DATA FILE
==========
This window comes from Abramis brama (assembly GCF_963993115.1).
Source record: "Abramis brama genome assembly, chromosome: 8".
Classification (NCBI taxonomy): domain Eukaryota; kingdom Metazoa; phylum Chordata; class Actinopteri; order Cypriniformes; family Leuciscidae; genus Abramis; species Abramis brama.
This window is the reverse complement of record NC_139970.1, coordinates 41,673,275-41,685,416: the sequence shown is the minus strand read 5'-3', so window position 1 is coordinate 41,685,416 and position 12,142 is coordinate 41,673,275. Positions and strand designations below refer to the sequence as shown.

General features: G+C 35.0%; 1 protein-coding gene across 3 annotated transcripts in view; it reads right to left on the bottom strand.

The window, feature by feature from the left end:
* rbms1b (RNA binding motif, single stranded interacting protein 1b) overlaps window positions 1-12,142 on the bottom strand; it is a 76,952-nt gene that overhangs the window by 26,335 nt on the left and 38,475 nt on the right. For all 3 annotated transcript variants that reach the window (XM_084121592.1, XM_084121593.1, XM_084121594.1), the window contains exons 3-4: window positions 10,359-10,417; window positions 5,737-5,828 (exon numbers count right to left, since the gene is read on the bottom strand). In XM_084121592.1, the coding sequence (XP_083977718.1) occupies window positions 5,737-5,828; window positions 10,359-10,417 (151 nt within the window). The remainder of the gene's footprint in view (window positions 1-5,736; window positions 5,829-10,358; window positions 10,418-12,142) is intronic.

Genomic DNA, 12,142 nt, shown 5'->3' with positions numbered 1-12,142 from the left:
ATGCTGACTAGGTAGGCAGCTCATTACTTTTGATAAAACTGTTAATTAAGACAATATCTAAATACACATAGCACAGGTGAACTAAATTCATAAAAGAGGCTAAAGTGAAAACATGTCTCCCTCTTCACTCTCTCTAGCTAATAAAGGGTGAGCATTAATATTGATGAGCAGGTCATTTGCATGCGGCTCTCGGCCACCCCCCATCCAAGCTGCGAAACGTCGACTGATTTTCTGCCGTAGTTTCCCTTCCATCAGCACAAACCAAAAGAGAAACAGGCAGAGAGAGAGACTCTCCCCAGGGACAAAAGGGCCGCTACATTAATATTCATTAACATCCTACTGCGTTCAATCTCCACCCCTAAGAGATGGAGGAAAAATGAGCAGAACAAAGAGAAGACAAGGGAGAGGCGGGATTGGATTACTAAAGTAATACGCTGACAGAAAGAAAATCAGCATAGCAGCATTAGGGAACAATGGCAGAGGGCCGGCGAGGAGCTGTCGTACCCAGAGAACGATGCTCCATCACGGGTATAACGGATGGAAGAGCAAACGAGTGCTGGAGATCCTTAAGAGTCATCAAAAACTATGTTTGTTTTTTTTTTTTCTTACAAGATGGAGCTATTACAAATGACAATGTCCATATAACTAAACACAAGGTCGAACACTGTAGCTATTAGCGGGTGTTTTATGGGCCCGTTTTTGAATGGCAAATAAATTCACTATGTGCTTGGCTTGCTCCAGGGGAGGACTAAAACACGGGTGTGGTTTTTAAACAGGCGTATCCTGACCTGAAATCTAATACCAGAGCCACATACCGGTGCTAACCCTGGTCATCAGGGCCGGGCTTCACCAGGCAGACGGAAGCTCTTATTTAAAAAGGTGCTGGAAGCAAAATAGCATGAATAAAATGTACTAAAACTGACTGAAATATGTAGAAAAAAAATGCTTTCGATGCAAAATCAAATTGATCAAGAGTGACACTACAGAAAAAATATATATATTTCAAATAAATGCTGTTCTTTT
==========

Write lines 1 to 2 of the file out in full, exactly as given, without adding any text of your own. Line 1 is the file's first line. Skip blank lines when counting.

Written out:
This window comes from Abramis brama (assembly GCF_963993115.1).
Source record: "Abramis brama genome assembly, chromosome: 8".